Here at The Optimist Daily, we regularly report on new findings about our incredible microbiome. Scientists keep uncovering more and more crucial roles these tiny microorganisms living in our gut play. From memory, to warding off chemotherapy side effects, to preventing brain damage in premature infants, the bacteria in our bodies are incredibly influential.
The latest research on this topic was carried out at the California Institute of Technology, finding that the contents of our microbiome also influence anxiety. The team focused on a small-molecule metabolite, 4-ethylphenyl sulfate (4EPS), that is synthesized by bacteria in the gut before circulating around the body.
Previously, studies have shown 4EPS is found in higher concentrations in mice suffering with conditions like autism and schizophrenia. Plus, the molecule is found around seven times higher concentration in children with autism than their neurotypical counterparts. Therefore, it seems to influence neurological health.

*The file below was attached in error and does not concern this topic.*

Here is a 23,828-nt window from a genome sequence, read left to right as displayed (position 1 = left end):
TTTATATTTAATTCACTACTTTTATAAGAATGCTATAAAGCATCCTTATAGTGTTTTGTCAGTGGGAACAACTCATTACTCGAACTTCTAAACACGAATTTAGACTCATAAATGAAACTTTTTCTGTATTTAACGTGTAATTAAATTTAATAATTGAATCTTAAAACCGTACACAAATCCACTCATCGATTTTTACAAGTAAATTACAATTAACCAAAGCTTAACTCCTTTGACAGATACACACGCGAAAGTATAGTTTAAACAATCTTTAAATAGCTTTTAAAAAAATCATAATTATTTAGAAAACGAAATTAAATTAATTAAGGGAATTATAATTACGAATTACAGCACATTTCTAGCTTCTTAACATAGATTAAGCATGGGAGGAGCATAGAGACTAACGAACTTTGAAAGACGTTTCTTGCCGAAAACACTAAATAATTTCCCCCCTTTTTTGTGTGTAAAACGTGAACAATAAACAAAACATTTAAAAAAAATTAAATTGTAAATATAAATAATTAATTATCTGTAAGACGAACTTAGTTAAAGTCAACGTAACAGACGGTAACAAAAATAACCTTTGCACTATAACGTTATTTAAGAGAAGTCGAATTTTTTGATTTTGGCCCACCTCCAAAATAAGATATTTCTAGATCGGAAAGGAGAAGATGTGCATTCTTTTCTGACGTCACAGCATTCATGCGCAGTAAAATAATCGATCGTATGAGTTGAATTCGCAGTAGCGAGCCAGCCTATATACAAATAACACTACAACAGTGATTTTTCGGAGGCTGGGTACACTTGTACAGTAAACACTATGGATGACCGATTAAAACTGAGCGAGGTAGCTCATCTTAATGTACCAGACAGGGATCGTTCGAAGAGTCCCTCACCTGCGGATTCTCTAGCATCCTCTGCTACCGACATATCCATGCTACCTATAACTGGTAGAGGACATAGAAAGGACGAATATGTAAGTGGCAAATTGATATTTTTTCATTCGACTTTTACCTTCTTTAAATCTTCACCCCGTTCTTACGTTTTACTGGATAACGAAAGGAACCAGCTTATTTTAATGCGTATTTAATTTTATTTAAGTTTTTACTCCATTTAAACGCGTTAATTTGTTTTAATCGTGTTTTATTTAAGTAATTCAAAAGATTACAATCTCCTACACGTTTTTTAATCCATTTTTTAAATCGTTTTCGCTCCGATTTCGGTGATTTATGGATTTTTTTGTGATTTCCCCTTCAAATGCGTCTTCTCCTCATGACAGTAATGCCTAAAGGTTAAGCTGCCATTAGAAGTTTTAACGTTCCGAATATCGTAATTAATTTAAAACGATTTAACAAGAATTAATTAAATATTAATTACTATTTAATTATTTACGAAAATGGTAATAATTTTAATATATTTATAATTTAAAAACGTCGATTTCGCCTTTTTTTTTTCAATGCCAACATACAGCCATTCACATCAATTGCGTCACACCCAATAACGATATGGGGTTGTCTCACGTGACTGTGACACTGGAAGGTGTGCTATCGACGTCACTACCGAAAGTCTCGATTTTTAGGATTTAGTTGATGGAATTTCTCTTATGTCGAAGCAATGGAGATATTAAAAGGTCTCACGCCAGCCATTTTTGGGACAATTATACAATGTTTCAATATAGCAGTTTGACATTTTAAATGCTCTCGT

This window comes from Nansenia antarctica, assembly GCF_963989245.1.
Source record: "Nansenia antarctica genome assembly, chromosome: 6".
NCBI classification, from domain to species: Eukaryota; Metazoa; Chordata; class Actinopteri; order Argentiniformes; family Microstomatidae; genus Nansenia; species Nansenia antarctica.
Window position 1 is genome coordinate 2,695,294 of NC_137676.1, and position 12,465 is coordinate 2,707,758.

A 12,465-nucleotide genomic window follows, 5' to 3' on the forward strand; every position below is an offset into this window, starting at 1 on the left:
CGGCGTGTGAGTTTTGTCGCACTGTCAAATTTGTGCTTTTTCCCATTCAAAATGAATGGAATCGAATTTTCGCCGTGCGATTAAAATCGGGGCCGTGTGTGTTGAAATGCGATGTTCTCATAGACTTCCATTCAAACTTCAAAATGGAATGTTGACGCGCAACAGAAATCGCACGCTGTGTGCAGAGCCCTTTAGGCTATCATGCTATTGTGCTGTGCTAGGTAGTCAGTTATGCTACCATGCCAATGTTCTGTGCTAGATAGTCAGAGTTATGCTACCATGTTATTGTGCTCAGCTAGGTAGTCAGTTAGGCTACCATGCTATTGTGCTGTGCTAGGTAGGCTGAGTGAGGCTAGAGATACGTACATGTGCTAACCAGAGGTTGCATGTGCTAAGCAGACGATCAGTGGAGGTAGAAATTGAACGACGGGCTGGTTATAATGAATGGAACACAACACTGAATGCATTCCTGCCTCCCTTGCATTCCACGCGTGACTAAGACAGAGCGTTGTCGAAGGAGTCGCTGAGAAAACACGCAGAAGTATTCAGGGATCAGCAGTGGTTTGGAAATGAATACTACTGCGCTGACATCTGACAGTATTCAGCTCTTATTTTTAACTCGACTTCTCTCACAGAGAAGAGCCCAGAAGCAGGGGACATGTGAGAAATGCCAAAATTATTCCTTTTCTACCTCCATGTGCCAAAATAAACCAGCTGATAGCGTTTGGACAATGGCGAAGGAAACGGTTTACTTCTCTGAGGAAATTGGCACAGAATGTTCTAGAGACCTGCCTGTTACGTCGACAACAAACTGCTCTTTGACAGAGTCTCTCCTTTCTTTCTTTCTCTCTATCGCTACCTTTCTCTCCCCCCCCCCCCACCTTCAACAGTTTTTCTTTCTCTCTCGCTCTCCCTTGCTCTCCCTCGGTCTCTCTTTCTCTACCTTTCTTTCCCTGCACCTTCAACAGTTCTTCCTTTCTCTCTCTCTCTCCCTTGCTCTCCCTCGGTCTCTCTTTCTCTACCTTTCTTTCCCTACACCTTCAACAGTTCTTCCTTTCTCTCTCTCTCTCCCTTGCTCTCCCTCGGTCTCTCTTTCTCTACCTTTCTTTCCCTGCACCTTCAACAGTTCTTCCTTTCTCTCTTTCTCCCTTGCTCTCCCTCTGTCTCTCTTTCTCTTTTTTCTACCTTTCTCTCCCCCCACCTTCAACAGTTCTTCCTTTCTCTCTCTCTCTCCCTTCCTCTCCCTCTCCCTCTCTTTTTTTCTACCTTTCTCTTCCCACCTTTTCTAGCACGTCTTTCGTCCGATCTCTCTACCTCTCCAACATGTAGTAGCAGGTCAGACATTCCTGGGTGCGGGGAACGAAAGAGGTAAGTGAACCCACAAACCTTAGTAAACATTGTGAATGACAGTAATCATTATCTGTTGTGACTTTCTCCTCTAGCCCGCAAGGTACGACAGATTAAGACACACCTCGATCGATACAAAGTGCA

In mice, the researchers compared groups with differing amounts of 4EPS producing gut bacteria. It was found that the group with a higher concentration of the molecule in their blood displayed more anxious behavior. Plus, brain scans showed regions associated with fear and anxiety were more activated in comparison to the other group. The results directly suggest the link between this microbial compound altering brain function and influencing anxiety.
This study, published in Nature, directly shows that our gut can influence complex emotional behaviors. No other project has proved exactly this, although researchers have previously noted that people with certain neurological conditions have distinctive gut bacteria communities.
In the future, scientists hope to be able to manipulate gut health to treat neurological diseases, although, we still have a lot more ground to cover before then. Sarkis Mazmanian, first author of the project stated: “I believe this work has implications for human anxiety or other mood conditions.”
Source study: Nature – A gut-derived metabolite alters brain activity and anxiety behavior in mice